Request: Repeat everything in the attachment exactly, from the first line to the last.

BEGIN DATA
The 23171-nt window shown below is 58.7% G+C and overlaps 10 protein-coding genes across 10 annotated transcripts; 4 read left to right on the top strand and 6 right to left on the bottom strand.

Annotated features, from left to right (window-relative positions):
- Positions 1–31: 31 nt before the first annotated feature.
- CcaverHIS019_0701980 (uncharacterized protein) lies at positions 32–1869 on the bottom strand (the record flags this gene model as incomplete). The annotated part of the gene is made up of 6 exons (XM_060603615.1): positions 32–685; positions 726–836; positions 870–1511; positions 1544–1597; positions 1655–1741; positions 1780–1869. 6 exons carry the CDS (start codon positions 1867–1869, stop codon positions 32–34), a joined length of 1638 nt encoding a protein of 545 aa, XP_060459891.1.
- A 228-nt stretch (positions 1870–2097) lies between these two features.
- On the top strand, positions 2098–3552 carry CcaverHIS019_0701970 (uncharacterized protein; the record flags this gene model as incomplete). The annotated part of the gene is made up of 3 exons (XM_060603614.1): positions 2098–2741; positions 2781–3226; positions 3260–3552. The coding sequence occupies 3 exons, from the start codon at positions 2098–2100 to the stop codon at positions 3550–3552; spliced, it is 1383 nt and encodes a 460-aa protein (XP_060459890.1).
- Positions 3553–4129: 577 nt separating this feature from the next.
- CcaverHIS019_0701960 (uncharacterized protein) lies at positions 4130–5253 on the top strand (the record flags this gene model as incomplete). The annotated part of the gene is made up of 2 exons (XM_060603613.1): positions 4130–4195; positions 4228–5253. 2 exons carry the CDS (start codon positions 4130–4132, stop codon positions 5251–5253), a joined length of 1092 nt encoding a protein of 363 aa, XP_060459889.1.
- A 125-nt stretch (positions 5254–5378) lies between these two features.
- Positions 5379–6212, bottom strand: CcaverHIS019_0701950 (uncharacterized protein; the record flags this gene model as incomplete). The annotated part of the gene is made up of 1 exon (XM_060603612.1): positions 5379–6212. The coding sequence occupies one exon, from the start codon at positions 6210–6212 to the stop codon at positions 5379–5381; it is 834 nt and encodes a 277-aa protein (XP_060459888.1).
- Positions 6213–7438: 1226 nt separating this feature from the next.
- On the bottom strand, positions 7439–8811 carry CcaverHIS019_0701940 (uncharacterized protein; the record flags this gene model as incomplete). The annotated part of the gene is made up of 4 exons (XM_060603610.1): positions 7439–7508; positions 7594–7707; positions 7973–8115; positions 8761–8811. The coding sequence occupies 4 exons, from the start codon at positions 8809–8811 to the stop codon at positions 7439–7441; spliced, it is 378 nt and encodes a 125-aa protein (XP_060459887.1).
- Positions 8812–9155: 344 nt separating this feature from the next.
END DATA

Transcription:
The 23171-nt window shown below is 58.7% G+C and overlaps 10 protein-coding genes across 10 annotated transcripts; 4 read left to right on the top strand and 6 right to left on the bottom strand.

Annotated features, from left to right (window-relative positions):
- Positions 1–31: 31 nt before the first annotated feature.
- CcaverHIS019_0701980 (uncharacterized protein) lies at positions 32–1869 on the bottom strand (the record flags this gene model as incomplete). The annotated part of the gene is made up of 6 exons (XM_060603615.1): positions 32–685; positions 726–836; positions 870–1511; positions 1544–1597; positions 1655–1741; positions 1780–1869. 6 exons carry the CDS (start codon positions 1867–1869, stop codon positions 32–34), a joined length of 1638 nt encoding a protein of 545 aa, XP_060459891.1.
- A 228-nt stretch (positions 1870–2097) lies between these two features.
- On the top strand, positions 2098–3552 carry CcaverHIS019_0701970 (uncharacterized protein; the record flags this gene model as incomplete). The annotated part of the gene is made up of 3 exons (XM_060603614.1): positions 2098–2741; positions 2781–3226; positions 3260–3552. The coding sequence occupies 3 exons, from the start codon at positions 2098–2100 to the stop codon at positions 3550–3552; spliced, it is 1383 nt and encodes a 460-aa protein (XP_060459890.1).
- Positions 3553–4129: 577 nt separating this feature from the next.
- CcaverHIS019_0701960 (uncharacterized protein) lies at positions 4130–5253 on the top strand (the record flags this gene model as incomplete). The annotated part of the gene is made up of 2 exons (XM_060603613.1): positions 4130–4195; positions 4228–5253. 2 exons carry the CDS (start codon positions 4130–4132, stop codon positions 5251–5253), a joined length of 1092 nt encoding a protein of 363 aa, XP_060459889.1.
- A 125-nt stretch (positions 5254–5378) lies between these two features.
- Positions 5379–6212, bottom strand: CcaverHIS019_0701950 (uncharacterized protein; the record flags this gene model as incomplete). The annotated part of the gene is made up of 1 exon (XM_060603612.1): positions 5379–6212. The coding sequence occupies one exon, from the start codon at positions 6210–6212 to the stop codon at positions 5379–5381; it is 834 nt and encodes a 277-aa protein (XP_060459888.1).
- Positions 6213–7438: 1226 nt separating this feature from the next.
- On the bottom strand, positions 7439–8811 carry CcaverHIS019_0701940 (uncharacterized protein; the record flags this gene model as incomplete). The annotated part of the gene is made up of 4 exons (XM_060603610.1): positions 7439–7508; positions 7594–7707; positions 7973–8115; positions 8761–8811. The coding sequence occupies 4 exons, from the start codon at positions 8809–8811 to the stop codon at positions 7439–7441; spliced, it is 378 nt and encodes a 125-aa protein (XP_060459887.1).
- Positions 8812–9155: 344 nt separating this feature from the next.